1        low
2        med

Reordered yarn labels
Key     Labels

0        med
1       high
2        low


## Time Series Transformations¶

While data lags, leads, differences and recursive terms can always be computed using matrix operations, GAUSS also includes built-in tools for these transformations.

Function

Description

Format

lag1()

Lags a matrix by one time period for time series analysis.

y = lag1(x)

lagn()

Lags or leads a matrix a specified number of time periods. Use negative input t to indicate leads.

y = lagn(x, t)

lagTrim()

Lags or leads a matrix a specified number of time periods and removes the incomplete rows. Use negative input t to indicate leads.

y = lagTrim(y, t)

shiftc()

Shifts the columns of a matrix, or dataframe.

y = shiftc(x, s, fill)

recserar()

Computes a vector of autoregressive recursive series.

y = recserar(x, y0, rho)

recserVAR()

Computes a vector autoregressive recursive (VAR) series.

y = recserVAR(x, y0, pi_)

### Lagging data with the lagn or lag1 procedures¶

The lagn() and lag1() procedures are used to lag data without removing or replacing the missing values. These procedures accepts M x T data matrices, x, and the lagn() and procedure accepts an ExE conformable vector of lags.

The ExE conformability requirement means that lagn() can be used to compute:

• The same lag of every column of a data matrix.

• Specific lags for each column of a data matrix.

• Multiple lags of a single vector of data.

Because missing values are not removed by the lagn() and lag1() procedures, the returns from these procedures will always have the same number of rows as the input, x.

#### Example: Computing a single lag of a matrix with lagn¶

In this example the PPI matrix contains two variables:

• A date column named, date

• Observed PPI data column named, PPIACO

To compute the same number of lags of each column of the data, a scalar lag input, t can be used:

// Load PPIACO series
// from FRED database

// Lag the PPI data
// using lagn
PPI_lag_1 = lagn(PPI, 1);

// Preview PPI_lag_1 data


Our preview shows that the first element of the PPI_lag vector is a missing value:

      date           PPIACO
.                .
1913-01-01        12.100000
1913-02-01        12.000000
1913-03-01        12.000000
1913-04-01        12.000000


#### Example: Computing a different lags of each column of a matrix with lagn¶

To compute different lags of each column of data at the same time, a vector input of lags specifying a separate lag for each column of data can be used. Note that the lag vector must have the same number of elements as the number of columns in the matrix being lagged:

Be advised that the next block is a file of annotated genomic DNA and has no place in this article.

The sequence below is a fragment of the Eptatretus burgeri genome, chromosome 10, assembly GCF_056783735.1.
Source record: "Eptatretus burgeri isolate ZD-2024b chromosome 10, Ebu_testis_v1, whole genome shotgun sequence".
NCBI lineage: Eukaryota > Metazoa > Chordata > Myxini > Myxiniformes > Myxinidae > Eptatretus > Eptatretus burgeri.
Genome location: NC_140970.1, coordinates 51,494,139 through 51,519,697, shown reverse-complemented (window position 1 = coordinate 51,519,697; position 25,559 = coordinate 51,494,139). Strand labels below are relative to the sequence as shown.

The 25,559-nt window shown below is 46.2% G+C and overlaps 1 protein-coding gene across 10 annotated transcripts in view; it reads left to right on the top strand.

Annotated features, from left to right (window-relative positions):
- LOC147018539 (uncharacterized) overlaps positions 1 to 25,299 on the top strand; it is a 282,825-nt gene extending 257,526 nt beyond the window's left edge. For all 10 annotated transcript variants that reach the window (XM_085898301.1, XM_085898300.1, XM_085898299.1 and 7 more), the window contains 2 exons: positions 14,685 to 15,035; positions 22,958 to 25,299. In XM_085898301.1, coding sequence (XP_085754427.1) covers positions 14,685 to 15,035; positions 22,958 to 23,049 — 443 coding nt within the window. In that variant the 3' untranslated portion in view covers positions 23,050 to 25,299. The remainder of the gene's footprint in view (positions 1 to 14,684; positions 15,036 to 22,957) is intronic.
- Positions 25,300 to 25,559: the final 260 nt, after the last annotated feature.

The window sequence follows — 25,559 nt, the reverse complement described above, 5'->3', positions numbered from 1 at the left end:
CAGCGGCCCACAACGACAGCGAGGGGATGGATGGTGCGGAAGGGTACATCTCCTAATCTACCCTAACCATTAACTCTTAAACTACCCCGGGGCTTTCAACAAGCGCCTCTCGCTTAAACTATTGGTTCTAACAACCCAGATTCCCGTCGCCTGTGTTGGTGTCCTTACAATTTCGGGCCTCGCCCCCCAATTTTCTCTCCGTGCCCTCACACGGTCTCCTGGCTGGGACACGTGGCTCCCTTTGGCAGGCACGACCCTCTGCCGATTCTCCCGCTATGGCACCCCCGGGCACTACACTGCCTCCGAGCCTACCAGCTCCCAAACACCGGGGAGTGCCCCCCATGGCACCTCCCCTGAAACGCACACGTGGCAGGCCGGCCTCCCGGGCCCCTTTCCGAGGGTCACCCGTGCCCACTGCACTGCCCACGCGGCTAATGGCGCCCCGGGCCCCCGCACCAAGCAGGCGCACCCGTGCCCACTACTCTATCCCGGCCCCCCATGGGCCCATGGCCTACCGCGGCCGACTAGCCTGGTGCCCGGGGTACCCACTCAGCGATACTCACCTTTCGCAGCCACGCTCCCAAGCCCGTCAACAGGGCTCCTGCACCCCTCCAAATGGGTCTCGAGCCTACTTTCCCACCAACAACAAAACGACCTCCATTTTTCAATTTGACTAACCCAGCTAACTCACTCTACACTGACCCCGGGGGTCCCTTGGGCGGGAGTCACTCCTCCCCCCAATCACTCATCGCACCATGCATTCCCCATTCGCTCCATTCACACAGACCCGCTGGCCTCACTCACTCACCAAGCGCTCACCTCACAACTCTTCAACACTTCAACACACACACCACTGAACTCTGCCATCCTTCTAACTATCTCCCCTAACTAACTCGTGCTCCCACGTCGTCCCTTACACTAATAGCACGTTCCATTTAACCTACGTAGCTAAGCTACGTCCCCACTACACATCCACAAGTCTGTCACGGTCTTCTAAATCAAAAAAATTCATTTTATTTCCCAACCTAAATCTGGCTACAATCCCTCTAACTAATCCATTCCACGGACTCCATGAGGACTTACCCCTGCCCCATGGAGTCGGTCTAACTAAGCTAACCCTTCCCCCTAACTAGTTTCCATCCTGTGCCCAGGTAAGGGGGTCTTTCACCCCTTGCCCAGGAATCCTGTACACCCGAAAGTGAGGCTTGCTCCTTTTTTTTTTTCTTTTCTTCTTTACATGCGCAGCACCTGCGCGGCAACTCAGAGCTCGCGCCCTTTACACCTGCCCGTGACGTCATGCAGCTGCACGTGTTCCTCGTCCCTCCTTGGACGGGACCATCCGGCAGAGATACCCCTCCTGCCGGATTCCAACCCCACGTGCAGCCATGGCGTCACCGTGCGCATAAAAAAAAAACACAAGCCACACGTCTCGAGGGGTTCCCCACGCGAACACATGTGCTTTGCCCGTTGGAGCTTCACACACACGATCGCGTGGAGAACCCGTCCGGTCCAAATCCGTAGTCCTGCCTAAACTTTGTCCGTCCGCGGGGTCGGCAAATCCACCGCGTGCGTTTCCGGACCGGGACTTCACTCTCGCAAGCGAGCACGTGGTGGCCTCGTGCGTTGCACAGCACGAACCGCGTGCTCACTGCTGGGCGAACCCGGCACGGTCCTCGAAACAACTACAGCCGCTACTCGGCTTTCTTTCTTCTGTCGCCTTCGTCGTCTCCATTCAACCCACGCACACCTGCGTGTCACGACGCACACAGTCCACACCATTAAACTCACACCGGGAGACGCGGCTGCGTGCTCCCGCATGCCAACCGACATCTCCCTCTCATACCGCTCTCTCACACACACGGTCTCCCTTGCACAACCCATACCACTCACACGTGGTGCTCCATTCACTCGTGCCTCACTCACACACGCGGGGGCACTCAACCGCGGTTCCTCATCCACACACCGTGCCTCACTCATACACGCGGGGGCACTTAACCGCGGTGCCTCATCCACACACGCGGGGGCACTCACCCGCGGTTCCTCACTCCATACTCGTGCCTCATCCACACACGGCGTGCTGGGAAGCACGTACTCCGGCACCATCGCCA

// Load multiple series
// from FRED

// Lags vectors
lags = 1|2;

// Compute Lags
data_lag_12 = lagn(data["PPIACO" "T10Y2Y"], lags);

// Preview the lagged data


This computes the first lag of the PPIACO variable and the second lag of the T10Y2Y series:

#### Example: Computing a different lags of vector of data using lagn¶

// Load PPIACO series
// from FRED database

// Specify lags vector
lags = 1|2|3;

// Lag just the observations
// of the PPI data
// using lagn
PPI_lag_123 = lagn(PPI[., "PPIACO"], lags);

// Preview PPI_lag_1 data


This computes the first, second, and third lag of the PPIACO variable. Note that in this case, new variables names, PPIACO_2 and PPIACO_3 variables are created for first and second columns.

  PPIACO         PPIACO_2          PPIACO_3
.               .                 .
12.100000               .                 .
12.000000        12.100000                .
12.000000        12.000000        12.100000
12.000000        12.000000        12.000000


### Lagging data with the lagTrim procedure¶

The lagTrim() procedure removes resulting missing values from lagging the data. Like the lagn() procedure, the lagTrim() procedure accepts a M x T data matrices, x, and an ExE conformable vector of lags.

The return from the lagTrim() procedure will have a number of rows equal to the number of rows of the input x minus the maximum number of lags specified in t.

#### Example: Computing multiple lags without missing values¶

// Create file name with full path
fname = getGAUSSHome("examples/beef_prices.csv");

// Load all observations of all variables

// Create lag vector
lags = 1|2|3;

// Compute lags using lagTrim
beef_lagTrim = lagTrim(beef[., 2], lags);

// Preview lagged data

// Compare number of rows
print "Rows in original data:";
rows(beef);

print "Rows in lagged data:";
rows(beef_lagTrim);


The beef_lagTrim matrix has 282 rows, 3 less than the input data beef:

111.11000        114.49000        116.64000
108.17000        111.11000        114.49000
107.76000        108.17000        111.11000
105.90000        107.76000        108.17000
106.43000        105.90000        107.76000

Rows in original data:
285.00000

Rows in lagged data:
282.00000


### Shifting data with the shiftc procedure¶

The shiftc() procedure shifts columns of a data matrix and requires three inputs:

• A N x K matrix of data.